Over time, our focus has been on the giver of the feedback supporting them through training, role playing, and feedback. We now know that we need to spend as much time supporting the receiver to be receptive to the feedback even when it feels wrong and misguided. We know from experience how difficult it can be to receive feedback that makes us question our knowledge and skill so leverage in this process rests with supporting the receiver in maintaining a positive mental model through the process. As we shared in a draft to support their individual and team reflection:
We are learning that we need to focus on the receiver as much as the giver because the receiver is in control of what they do with the feedback, how they make sense of what is being shared, and whether they choose to learn and change. How can we influence the receiver to recognize and manage the tendency to resist less than “wow” feedback and maintain the capacity to learn and grow even if the feedback seems wrong?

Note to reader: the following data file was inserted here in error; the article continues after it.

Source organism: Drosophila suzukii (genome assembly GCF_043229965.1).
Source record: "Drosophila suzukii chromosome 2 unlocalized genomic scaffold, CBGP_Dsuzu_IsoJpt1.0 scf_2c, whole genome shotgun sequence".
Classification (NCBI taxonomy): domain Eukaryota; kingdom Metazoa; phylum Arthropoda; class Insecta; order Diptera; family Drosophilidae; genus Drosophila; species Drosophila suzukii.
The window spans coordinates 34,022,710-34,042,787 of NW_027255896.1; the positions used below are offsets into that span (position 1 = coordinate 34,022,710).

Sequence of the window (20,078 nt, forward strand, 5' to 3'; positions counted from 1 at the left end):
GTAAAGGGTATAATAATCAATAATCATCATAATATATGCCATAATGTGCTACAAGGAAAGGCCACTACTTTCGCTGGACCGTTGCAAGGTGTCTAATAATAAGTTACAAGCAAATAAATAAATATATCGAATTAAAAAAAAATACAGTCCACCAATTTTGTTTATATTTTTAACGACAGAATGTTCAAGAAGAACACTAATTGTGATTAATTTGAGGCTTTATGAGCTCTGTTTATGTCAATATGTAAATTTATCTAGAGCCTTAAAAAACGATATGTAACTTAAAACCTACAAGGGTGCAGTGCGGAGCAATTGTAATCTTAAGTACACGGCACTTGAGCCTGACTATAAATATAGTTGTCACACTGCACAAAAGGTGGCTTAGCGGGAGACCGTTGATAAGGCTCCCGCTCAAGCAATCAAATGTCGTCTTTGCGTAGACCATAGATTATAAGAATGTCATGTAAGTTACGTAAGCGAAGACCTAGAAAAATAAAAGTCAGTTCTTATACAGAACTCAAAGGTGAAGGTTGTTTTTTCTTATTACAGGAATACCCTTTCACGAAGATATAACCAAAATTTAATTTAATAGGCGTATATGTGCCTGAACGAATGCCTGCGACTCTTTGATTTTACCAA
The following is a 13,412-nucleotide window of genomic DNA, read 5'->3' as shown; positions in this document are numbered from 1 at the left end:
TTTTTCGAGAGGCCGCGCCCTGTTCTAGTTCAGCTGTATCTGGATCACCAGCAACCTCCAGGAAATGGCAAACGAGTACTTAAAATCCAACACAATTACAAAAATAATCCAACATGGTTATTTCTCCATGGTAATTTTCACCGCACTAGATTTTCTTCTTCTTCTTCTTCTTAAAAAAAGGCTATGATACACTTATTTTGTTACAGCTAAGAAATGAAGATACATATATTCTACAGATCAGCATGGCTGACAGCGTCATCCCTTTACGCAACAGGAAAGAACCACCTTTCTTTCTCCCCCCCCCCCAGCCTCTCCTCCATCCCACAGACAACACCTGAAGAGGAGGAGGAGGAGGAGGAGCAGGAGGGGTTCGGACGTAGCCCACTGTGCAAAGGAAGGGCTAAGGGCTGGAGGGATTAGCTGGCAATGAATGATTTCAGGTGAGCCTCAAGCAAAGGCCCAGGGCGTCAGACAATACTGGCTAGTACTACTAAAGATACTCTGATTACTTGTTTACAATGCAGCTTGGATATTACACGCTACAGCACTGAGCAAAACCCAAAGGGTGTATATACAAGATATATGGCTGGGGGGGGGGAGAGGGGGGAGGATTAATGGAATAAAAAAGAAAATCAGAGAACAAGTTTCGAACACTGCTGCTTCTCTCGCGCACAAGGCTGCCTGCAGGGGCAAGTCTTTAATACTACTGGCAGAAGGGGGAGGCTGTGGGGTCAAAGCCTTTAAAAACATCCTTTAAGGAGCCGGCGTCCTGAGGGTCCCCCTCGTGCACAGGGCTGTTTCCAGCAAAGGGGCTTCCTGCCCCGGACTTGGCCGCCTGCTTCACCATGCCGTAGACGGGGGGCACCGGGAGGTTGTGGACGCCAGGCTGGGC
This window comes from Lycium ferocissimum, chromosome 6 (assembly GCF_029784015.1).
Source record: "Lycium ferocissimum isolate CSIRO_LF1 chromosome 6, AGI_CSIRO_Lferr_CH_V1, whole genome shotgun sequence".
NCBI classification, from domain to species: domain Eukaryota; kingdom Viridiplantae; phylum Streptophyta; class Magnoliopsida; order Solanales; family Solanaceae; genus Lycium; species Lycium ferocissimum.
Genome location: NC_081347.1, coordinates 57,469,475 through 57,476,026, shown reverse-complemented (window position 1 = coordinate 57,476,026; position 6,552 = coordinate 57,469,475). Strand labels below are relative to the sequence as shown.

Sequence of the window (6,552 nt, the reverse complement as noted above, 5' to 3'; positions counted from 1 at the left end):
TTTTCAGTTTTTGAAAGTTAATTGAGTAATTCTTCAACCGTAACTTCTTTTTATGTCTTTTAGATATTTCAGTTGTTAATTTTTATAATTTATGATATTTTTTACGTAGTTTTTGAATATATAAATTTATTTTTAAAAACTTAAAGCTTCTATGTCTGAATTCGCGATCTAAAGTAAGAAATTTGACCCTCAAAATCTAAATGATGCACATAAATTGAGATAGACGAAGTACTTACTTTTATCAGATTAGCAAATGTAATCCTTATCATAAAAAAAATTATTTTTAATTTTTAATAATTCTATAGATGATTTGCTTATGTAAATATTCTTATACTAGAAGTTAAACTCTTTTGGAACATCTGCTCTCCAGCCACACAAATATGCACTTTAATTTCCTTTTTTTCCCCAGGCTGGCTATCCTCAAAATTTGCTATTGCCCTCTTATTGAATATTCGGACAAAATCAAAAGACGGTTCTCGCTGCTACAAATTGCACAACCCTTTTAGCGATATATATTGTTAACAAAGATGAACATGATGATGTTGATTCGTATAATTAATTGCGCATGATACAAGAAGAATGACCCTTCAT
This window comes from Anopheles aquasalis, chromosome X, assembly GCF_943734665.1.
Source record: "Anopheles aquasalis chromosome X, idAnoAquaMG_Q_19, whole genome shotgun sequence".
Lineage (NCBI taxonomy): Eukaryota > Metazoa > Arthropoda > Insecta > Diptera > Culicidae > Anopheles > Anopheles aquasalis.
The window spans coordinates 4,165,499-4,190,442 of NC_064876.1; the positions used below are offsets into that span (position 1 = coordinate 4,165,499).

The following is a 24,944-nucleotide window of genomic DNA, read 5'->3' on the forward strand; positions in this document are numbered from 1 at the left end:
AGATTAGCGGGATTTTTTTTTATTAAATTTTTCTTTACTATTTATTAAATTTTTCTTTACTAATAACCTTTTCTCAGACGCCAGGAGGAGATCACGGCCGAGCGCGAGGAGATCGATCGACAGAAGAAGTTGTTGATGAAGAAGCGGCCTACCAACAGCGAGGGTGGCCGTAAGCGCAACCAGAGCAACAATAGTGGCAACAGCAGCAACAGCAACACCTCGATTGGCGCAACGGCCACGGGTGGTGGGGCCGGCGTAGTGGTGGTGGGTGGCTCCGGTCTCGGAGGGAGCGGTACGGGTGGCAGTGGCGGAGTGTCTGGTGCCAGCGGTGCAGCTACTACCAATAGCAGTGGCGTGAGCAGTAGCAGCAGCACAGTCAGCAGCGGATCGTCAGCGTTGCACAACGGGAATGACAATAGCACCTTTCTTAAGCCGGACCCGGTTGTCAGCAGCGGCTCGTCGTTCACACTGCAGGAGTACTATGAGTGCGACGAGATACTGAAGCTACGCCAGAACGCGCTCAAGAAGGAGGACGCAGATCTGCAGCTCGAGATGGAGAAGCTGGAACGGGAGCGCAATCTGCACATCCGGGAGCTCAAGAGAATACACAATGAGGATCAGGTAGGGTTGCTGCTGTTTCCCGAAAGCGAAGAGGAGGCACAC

Another change in practice is encouraging a dialogue and not the one way conversation that we sometimes experience in a feedback situation. The focus of the dialogue is on creating mutual intent and shared understanding of what the data means that results in meaningful feedback and options for growth for the receiver. Initial feedback from our time together suggests that this approach to providing feedback can lessen the anxiety associated with those beginning the process of giving feedback. Dawn and Shelly did a great job of modeling this practice and sharing how all of us are increasing our knowledge and skill in this important work.